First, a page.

Garadget and security of IoT


Many of you heard the news about recent attacks on online servers using the network of hacked Internet of Things (IoT) devices.

I just wanted to reassure the users, that Garadget devices were not involved in these events and they are not vulnerable to the kind of security weaknesses that made these attacks possible. Among the reasons why Garadget is not an easy target for security exploits are:

  • it doesn’t have default passwords
  • it doesn’t listen to incoming connections
  • it doesn’t run complex operation system (Linux, Android etc)
  • it doesn’t handle high level application protocols (FTP, SSH etc)
  • it connects to local network behind the firewall
  • open source nature of the project makes it available to the public scrutiny and security audit

Currently there are no known security issues with Garadget devices, apps or online services. In unlikely event any problems are discovered, a fix can be promptly dispatched to the affected devices.

In short, please rest assured that your Garadget remains secure and ready to face any future threats.


I am less concerned about the security of the device itself, but the cloud server. Your server holds the key to everyone’s garage door. Based on our IP addresses, successful hacker into your server will be able to know exactly where and which door can be opened and open it remotely without hassle. How can you secure your server fully. When this product gains popularity, the incentive of hacking increases. The higher likelihood your server will be hacked.

I personally will feel more comfortable hosting my own server. My personal system will most likely stay under the radar. Even my own insignificant home system gets loads of port scan daily, I can only imagine the activity on your server.


Garadget uses Particle cloud services which means that day-to-day security of the server end is handled by a dedicated team of professionals. When it comes to Garadget specific server components, I go extra lengths to ensure that no sensitive information is stored long term.

Also, these days cyber-crime is an investment of time and skill with the expectation of a payback. Nobody hacks computers for funzies anymore when there’s money to be made. It’s highly unlikely that experienced cyber-criminals would organize, deploy and coordinate the network of neighborhood crooks across the country to steal and sell the used physical goods on scale and then share the profits.

Still, the support for MQTT protocol (local option) is in the works. You can also request your unit to be pulled out of Garadget making it a generic Particle Photon device (you’ll lose automatic firmware updates and push notifications).


Or an attacker can go on eBay and buy some a garage door keys, walk up to your door, and disengage the a garage door opener so it be opened by hand.

Or if you have an old garage door opener without rollover codes they can easily brute force it with a simple device.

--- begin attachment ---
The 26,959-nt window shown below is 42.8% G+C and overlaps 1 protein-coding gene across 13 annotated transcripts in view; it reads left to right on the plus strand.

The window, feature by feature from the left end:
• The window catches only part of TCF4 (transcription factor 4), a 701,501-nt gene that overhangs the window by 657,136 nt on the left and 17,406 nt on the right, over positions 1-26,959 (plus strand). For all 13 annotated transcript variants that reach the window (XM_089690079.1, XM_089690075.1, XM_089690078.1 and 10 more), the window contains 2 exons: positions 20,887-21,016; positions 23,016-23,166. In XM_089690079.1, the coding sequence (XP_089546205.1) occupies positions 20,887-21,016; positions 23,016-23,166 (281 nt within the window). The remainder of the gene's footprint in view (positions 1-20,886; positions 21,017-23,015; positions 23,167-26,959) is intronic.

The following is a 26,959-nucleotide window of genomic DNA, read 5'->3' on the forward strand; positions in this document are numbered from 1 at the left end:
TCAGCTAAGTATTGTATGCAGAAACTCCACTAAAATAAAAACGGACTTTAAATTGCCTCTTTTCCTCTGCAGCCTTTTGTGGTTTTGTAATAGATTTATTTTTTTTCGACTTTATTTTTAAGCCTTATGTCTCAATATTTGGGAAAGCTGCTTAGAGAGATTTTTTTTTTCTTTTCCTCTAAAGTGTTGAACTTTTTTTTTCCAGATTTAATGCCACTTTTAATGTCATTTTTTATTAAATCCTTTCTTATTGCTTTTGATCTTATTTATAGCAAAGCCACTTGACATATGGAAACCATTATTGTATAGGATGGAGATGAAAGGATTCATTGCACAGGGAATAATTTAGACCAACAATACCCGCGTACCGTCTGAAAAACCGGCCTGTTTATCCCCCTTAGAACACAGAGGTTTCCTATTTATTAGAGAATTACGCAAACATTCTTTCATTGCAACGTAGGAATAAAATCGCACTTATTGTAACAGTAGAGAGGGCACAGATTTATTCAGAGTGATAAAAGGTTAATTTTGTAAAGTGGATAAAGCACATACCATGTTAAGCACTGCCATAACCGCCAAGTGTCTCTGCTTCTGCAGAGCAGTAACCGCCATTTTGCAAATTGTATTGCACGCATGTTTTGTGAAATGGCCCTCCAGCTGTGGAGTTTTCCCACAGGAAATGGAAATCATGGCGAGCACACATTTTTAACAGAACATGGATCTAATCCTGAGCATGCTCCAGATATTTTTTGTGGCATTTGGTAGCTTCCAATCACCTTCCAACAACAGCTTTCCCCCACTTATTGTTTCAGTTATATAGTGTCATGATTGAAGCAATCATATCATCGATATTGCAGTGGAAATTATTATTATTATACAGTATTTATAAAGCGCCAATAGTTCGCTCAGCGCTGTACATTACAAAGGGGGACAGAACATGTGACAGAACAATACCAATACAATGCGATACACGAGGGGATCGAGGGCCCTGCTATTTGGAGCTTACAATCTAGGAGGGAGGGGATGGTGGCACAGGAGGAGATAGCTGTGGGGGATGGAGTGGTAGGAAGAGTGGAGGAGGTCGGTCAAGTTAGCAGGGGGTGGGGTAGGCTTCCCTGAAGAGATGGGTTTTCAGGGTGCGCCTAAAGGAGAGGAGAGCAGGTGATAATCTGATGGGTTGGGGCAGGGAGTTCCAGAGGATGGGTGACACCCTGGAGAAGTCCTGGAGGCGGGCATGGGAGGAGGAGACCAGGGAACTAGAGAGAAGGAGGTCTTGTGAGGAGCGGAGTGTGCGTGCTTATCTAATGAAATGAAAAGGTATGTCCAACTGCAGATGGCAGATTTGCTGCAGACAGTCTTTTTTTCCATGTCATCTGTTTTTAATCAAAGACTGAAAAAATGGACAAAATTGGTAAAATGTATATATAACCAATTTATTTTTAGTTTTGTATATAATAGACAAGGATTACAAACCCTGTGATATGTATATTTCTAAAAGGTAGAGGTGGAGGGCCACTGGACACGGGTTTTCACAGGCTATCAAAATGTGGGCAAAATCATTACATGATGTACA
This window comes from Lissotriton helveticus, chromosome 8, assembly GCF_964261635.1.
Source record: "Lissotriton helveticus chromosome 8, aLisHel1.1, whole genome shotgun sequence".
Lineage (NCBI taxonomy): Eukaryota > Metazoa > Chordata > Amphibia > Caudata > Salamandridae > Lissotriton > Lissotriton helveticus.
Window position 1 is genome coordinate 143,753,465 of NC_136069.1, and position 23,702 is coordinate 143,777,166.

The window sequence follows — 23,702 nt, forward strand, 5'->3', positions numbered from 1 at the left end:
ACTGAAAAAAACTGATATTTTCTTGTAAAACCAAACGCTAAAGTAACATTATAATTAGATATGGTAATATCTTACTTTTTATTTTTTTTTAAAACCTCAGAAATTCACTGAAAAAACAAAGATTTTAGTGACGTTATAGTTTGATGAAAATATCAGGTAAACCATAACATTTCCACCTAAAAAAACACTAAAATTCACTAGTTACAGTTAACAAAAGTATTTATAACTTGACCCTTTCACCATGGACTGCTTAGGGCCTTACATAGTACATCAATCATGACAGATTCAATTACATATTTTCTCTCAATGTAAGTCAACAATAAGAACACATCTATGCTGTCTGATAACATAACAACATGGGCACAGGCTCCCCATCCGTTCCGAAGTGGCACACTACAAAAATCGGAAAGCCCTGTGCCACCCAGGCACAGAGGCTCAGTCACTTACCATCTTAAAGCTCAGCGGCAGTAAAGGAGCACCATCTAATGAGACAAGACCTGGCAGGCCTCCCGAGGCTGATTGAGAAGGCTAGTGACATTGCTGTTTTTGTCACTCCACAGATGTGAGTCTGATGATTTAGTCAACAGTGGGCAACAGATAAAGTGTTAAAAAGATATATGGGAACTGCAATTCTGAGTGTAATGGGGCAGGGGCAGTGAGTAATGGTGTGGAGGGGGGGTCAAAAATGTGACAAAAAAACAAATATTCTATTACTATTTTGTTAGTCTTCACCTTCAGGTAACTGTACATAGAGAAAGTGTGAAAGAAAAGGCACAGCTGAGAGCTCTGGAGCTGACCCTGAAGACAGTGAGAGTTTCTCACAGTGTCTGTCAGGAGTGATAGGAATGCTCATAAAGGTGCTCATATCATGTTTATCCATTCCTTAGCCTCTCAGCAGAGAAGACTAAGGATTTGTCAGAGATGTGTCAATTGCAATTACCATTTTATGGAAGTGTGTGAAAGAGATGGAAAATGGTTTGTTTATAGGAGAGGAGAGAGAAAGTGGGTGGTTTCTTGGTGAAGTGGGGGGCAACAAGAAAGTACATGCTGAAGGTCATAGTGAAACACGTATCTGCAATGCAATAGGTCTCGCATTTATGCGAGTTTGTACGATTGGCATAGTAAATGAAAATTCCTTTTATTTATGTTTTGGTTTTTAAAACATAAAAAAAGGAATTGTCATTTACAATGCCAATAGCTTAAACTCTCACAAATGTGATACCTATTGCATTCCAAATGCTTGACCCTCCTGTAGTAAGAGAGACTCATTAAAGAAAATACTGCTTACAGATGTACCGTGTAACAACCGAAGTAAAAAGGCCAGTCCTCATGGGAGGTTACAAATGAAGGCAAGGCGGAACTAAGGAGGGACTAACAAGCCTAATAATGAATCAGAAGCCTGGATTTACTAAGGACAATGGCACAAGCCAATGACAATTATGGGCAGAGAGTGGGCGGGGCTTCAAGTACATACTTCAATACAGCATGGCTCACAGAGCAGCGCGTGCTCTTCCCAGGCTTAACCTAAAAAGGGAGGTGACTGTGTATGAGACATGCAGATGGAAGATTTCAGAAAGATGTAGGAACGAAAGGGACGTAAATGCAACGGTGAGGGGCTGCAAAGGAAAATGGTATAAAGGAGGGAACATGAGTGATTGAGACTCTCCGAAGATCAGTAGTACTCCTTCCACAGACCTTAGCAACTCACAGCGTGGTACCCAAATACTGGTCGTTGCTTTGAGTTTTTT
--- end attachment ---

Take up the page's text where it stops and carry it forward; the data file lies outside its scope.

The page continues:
While I think Garadget should keep their infra secure, this is hardly a sane way to do a targeted attack on someone’s garage or home. In the unlikely event that Garadget is compromised and doors are opening and closing by malicious means I’ll just unplug mine.


Things really don’t have to be that high tech for a break in:


With due respect for your evidently high level of concern for security, both at the device level (no default passwords, no open ports, etc.) and for your cloud services implementation:

The point that security-conscious people are making is that there are many compromise scenarios that you cannot possibly account for. There is no way to guarantee perfect security for a network-connected device. I’m not going to overburden this thread with URLs but there are dozens, even hundreds of examples of software exploits across all areas of the internet over the past 5 years, and there will only be more in the future. Someone recently did a presentation in which they demonstrated how to break out of a hypervisored virtual machine into the supervising OS.

Long story short, your best assurances of security do not provide the security that being permanently airgapped from the internet can bring.

Of course you are going to do what the market dictates, so, I hope that a growing chorus of at least some small part of your customer base eventually makes it worth your while to offer a firmware update that is functional without a cloud connection to yours, or any other, servers.

Even if that means sacrificing considerable parts of the feature set. To me the convenience of checking & operating my garage door from my tablet or phone, anywhere over the internet is not worth the security exposure. Period. I would like to use the device within my local LAN so that I can be reminded if another resident here in the building leaves the garage door open by mistake. And so I can correct that mistake from the comfort of my third-floor office instead of walking down 3 flights of stairs. My use case would be completely covered by a LAN-only / no-cloud-needed configuration.